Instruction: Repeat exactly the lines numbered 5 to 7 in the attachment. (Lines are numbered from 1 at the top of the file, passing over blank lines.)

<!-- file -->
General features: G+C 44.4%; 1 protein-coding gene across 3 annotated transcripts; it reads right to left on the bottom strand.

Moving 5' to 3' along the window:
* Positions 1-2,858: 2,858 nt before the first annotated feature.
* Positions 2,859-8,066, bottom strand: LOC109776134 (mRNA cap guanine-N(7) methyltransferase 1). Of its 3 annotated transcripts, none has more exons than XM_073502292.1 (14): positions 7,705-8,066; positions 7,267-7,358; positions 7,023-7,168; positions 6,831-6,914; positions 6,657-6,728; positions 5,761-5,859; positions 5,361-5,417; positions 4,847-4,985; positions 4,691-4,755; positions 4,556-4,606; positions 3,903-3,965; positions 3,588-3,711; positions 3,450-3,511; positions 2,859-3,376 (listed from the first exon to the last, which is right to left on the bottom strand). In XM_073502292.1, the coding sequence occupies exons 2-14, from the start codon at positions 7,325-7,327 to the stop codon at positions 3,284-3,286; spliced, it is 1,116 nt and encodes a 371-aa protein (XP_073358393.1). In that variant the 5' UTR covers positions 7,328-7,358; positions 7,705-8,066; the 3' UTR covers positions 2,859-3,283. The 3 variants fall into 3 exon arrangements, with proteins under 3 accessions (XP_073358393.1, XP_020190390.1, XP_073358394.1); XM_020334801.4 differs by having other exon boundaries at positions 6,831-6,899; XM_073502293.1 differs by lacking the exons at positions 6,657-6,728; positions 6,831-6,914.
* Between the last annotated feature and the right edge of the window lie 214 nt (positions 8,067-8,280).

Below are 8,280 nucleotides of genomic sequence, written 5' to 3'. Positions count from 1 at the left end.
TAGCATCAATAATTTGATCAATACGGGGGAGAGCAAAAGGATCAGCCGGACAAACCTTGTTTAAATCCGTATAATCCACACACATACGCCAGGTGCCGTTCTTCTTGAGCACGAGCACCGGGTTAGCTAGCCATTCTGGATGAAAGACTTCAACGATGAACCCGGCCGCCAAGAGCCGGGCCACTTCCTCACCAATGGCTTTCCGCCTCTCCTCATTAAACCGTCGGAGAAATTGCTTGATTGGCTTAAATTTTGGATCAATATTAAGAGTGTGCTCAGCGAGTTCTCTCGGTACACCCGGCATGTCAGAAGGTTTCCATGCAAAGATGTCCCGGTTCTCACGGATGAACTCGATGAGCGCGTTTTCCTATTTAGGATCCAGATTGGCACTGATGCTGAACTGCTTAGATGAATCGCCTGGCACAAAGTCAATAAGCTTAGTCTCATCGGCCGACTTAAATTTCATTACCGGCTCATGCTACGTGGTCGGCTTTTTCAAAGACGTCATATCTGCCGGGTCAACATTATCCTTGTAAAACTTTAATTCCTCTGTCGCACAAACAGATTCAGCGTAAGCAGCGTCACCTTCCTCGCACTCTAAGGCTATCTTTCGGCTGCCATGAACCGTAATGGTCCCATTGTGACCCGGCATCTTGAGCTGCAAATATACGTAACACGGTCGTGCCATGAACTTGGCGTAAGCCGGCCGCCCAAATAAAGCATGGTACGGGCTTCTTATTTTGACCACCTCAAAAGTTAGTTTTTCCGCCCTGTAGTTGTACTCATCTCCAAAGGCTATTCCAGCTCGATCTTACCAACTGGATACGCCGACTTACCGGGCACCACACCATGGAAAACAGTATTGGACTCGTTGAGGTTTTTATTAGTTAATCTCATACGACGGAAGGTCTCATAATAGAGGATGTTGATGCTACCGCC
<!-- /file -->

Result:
* Between the last annotated feature and the right edge of the window lie 214 nt (positions 8,067-8,280).

Below are 8,280 nucleotides of genomic sequence, written 5' to 3'. Positions count from 1 at the left end.
TAGCATCAATAATTTGATCAATACGGGGGAGAGCAAAAGGATCAGCCGGACAAACCTTGTTTAAATCCGTATAATCCACACACATACGCCAGGTGCCGTTCTTCTTGAGCACGAGCACCGGGTTAGCTAGCCATTCTGGATGAAAGACTTCAACGATGAACCCGGCCGCCAAGAGCCGGGCCACTTCCTCACCAATGGCTTTCCGCCTCTCCTCATTAAACCGTCGGAGAAATTGCTTGATTGGCTTAAATTTTGGATCAATATTAAGAGTGTGCTCAGCGAGTTCTCTCGGTACACCCGGCATGTCAGAAGGTTTCCATGCAAAGATGTCCCGGTTCTCACGGATGAACTCGATGAGCGCGTTTTCCTATTTAGGATCCAGATTGGCACTGATGCTGAACTGCTTAGATGAATCGCCTGGCACAAAGTCAATAAGCTTAGTCTCATCGGCCGACTTAAATTTCATTACCGGCTCATGCTACGTGGTCGGCTTTTTCAAAGACGTCATATCTGCCGGGTCAACATTATCCTTGTAAAACTTTAATTCCTCTGTCGCACAAACAGATTCAGCGTAAGCAGCGTCACCTTCCTCGCACTCTAAGGCTATCTTTCGGCTGCCATGAACCGTAATGGTCCCATTGTGACCCGGCATCTTGAGCTGCAAATATACGTAACACGGTCGTGCCATGAACTTGGCGTAAGCCGGCCGCCCAAATAAAGCATGGTACGGGCTTCTTATTTTGACCACCTCAAAAGTTAGTTTTTCCGCCCTGTAGTTGTACTCATCTCCAAAGGCTATTCCAGCTCGATCTTACCAACTGGATACGCCGACTTACCGGGCACCACACCATGGAAAACAGTATTGGACTCGTTGAGGTTTTTATTAGTTAATCTCATACGACGGAAGGTCTCATAATAGAGGATGTTGATGCTACCGCC